There is a perception in the scientific and general communities that hospitalized children benefit from visits by animals. Animal-assisted interventions (AAI), including animal-assisted therapy and animal-assisted activities, usually involving dogs, are thus employed in pediatric hospitals. However, the actual prevalence of AAI in children's hospitals has been poorly documented in the literature. Furthermore, the evidence base for claims that children in hospital benefit from AAI is limited. There are nine existing research studies in the area, all with methodological challenges that make conclusive statements in either direction about the efficacy of AAI difficult. In this critical review we consider methodological considerations pertinent to evaluations of AAI interventions for hospitalized children. These include: definitions and terminology; cultural attitudes; children's receptivity to animals, including phobia, type of illness and health status of the child, familiar as opposed to unknown animals, and age of the child; animal welfare; zoonoses and allergies; and hospital staff attitudes toward AAI. We highlight the many difficulties involved in conducting research on AAI in pediatric settings. Given the limited information around AAI for hospitalized children, including the risks and benefits and the limitations of existing studies, future research is required. This should take into account the methodological considerations discussed in this review, so that our knowledge base can be enhanced and if and where appropriate, such interventions be implemented and rigorously evaluated.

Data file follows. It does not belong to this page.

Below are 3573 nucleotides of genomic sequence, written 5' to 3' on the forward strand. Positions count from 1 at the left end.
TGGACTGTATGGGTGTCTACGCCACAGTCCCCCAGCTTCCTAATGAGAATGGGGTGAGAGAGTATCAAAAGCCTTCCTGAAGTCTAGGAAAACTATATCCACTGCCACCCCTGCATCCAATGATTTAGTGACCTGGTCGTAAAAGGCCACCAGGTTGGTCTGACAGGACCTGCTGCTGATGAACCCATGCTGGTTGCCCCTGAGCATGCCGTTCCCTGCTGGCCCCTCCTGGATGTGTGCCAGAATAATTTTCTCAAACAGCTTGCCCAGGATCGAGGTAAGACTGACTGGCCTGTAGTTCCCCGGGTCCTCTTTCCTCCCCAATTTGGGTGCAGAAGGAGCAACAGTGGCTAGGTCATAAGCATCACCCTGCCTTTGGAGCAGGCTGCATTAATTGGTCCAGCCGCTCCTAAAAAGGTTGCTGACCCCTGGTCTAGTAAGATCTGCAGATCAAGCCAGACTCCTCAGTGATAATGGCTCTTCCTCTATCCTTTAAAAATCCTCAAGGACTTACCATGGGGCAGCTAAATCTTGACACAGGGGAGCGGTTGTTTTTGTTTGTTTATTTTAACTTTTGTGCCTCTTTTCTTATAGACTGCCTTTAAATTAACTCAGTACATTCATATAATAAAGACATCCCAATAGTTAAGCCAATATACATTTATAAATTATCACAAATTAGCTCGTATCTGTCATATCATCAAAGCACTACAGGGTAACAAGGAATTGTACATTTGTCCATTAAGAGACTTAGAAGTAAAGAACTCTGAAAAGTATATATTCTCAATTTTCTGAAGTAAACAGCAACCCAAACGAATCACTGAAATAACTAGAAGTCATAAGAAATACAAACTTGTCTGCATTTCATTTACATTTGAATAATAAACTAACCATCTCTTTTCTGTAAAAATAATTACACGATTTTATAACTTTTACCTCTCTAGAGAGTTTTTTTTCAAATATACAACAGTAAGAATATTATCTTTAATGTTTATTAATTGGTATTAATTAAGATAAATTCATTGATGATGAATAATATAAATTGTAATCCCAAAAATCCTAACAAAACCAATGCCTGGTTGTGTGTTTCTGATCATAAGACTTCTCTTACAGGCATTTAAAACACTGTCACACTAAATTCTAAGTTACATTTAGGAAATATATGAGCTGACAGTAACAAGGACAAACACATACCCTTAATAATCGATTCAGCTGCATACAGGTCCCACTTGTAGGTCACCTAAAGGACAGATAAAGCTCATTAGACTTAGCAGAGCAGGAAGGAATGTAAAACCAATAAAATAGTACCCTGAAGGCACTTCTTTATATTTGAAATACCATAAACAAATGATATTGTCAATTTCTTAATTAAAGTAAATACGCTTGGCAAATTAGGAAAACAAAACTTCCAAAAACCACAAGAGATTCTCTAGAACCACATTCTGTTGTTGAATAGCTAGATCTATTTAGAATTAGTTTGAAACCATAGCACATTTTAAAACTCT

|Author Address||School of Psychology, University of Adelaide, South Australia 5005, Australia.firstname.lastname@example.org|
|Cite this work||
Researchers should cite this work as follows: